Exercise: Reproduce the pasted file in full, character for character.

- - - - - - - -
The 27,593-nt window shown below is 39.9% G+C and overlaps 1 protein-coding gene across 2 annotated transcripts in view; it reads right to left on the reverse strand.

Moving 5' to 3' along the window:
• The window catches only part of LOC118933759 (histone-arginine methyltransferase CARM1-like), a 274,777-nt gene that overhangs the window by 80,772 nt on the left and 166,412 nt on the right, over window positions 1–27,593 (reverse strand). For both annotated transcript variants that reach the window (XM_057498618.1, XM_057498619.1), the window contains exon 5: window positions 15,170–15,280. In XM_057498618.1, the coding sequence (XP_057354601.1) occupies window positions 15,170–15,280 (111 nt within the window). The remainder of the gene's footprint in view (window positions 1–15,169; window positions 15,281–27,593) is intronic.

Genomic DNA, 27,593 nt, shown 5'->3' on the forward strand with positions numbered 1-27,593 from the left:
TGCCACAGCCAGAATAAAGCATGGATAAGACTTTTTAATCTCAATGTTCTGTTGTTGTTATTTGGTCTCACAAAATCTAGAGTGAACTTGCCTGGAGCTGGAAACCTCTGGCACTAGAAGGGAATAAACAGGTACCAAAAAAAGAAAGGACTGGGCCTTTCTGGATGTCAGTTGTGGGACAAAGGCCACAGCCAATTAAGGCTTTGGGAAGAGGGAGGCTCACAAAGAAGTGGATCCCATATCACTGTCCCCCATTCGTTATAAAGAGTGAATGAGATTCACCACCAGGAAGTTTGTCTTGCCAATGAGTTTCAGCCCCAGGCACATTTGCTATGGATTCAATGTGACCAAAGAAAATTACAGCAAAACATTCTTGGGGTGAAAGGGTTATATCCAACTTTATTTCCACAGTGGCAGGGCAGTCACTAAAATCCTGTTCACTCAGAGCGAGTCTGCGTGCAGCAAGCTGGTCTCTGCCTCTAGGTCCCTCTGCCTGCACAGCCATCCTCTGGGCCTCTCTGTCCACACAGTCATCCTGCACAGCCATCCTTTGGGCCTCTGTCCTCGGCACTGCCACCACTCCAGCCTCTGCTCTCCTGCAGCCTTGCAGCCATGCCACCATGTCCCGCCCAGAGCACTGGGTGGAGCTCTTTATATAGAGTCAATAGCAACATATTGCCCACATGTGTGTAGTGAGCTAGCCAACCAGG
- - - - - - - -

The 27,593-nt window shown below is 39.9% G+C and overlaps 1 protein-coding gene across 2 annotated transcripts in view; it reads right to left on the reverse strand.

Moving 5' to 3' along the window:
• The window catches only part of LOC118933759 (histone-arginine methyltransferase CARM1-like), a 274,777-nt gene that overhangs the window by 80,772 nt on the left and 166,412 nt on the right, over window positions 1–27,593 (reverse strand). For both annotated transcript variants that reach the window (XM_057498618.1, XM_057498619.1), the window contains exon 5: window positions 15,170–15,280. In XM_057498618.1, the coding sequence (XP_057354601.1) occupies window positions 15,170–15,280 (111 nt within the window). The remainder of the gene's footprint in view (window positions 1–15,169; window positions 15,281–27,593) is intronic.

Genomic DNA, 27,593 nt, shown 5'->3' on the forward strand with positions numbered 1-27,593 from the left:
TGCCACAGCCAGAATAAAGCATGGATAAGACTTTTTAATCTCAATGTTCTGTTGTTGTTATTTGGTCTCACAAAATCTAGAGTGAACTTGCCTGGAGCTGGAAACCTCTGGCACTAGAAGGGAATAAACAGGTACCAAAAAAAGAAAGGACTGGGCCTTTCTGGATGTCAGTTGTGGGACAAAGGCCACAGCCAATTAAGGCTTTGGGAAGAGGGAGGCTCACAAAGAAGTGGATCCCATATCACTGTCCCCCATTCGTTATAAAGAGTGAATGAGATTCACCACCAGGAAGTTTGTCTTGCCAATGAGTTTCAGCCCCAGGCACATTTGCTATGGATTCAATGTGACCAAAGAAAATTACAGCAAAACATTCTTGGGGTGAAAGGGTTATATCCAACTTTATTTCCACAGTGGCAGGGCAGTCACTAAAATCCTGTTCACTCAGAGCGAGTCTGCGTGCAGCAAGCTGGTCTCTGCCTCTAGGTCCCTCTGCCTGCACAGCCATCCTCTGGGCCTCTCTGTCCACACAGTCATCCTGCACAGCCATCCTTTGGGCCTCTGTCCTCGGCACTGCCACCACTCCAGCCTCTGCTCTCCTGCAGCCTTGCAGCCATGCCACCATGTCCCGCCCAGAGCACTGGGTGGAGCTCTTTATATAGAGTCAATAGCAACATATTGCCCACATGTGTGTAGTGAGCTAGCCAACCAGG